Of course you cannot just stick this oil in your car and off you go (unless its Bio-diesel) as there is tax to pay for using it as road fuel. If you do this and don't pay tax it's just as bad as running red diesel (used in agricultural equipment) and liable to the same punishment. You really don't want to mess with the customs and excise people on this one - you have been warned. You will have to register as a fuel producer and although this sounds daunting it just involves filling in a few forms and waiting for the flak! Of course if you buy bio-diesel from a supplier then tax should have already have been paid.
At the moment this concept is quite new in the UK but has been used in Europe and the USA for some time. In fact some European countries have zero rated tax on this type of fuel and they are available in various blends throughout Europe. Rumour has it that the European Union will be implementing a Europe wide "zero" tax on this type of fuel. It would be nice if this were true. I hold my breath.
We however in the UK are subject to various blocks of red tape and until the government sort their policies out the future seems complicated and laden with hazards. At present the tax on Bio-Diesel is set at 26p a litre, and as SVO is 100% ester this should also be the same rate. Dependant on where you live and how clued up the C&E person is will contribute to what rate is applied.
I can say now that my car runs on 100% vegetable oil and although it's early days the signs are very encouraging. If it wasn't for the fact that the USA (strangely the worlds biggest consumer of oil) has a number of online resources for people wanting to do this kind of thing I wouldn't know where to start. Because of this I believe that this type of fuel is the future and intend getting in on the act before all hell breaks loose.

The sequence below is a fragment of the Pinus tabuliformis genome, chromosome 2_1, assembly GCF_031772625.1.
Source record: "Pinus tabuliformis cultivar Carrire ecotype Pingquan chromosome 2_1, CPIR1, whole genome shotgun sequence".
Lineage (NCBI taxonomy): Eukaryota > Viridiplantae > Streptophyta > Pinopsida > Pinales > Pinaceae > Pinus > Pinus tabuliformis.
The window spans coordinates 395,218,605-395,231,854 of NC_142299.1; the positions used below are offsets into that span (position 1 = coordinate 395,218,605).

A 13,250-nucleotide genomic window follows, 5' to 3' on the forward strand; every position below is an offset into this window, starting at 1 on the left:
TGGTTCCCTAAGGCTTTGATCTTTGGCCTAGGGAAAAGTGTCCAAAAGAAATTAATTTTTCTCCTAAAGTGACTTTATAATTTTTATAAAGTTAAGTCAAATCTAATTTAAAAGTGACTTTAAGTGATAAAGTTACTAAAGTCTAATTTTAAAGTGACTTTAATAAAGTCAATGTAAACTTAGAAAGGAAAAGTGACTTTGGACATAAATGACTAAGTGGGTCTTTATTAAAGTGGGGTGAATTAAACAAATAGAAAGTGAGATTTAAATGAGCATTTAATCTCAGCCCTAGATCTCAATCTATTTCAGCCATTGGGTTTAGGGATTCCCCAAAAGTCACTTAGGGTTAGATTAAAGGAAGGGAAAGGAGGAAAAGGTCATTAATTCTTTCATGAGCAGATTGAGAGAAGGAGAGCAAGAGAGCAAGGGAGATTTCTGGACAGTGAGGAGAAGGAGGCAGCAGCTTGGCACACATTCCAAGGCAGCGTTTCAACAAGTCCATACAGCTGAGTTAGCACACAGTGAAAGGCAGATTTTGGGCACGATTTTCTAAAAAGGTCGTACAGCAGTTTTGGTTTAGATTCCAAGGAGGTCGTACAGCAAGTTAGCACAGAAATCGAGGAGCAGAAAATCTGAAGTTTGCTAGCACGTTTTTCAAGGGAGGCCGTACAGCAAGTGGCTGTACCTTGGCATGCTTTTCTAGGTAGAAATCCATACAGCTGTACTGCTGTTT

· Oil supplies are dwindling and we will reach our worldwide midway point within the next 5 or so years. (USA reached theirs in the late 1970's and now import 60% of its oil)
· When and if the war on Iraq is successful its "huge" oil reserves (the second biggest next to Saudi Arabia) will only last for 4/6 years at the current world consumption, which by the way will increases with third world countries coming online etc.
· Oil will become more expensive as the cost of shipping and extraction increases, so our existing supplies will be stock piled
· Vegetable oil is an infinite resource, produces 80% less carbon monoxides and between 20% and 50% of the other pollutants. In fact they are greener than petrol engines.
I've based this article on my own investigations, so I do acknowledge there may be some innacurracies, but I hope it gives you a sense of how the whole issue stacks up.
Running your car on vegetable oil depends on what type of car you have, direct or indirect, whether its ECU controlled or whether it's a Bosch or Luca/CAV pump. The latter do suffer from wear more than Bosch; however it depends on what you are doing to the fuel supply etc. It will take to long to go into to much detail here; needless to say you can do it. Go ahead!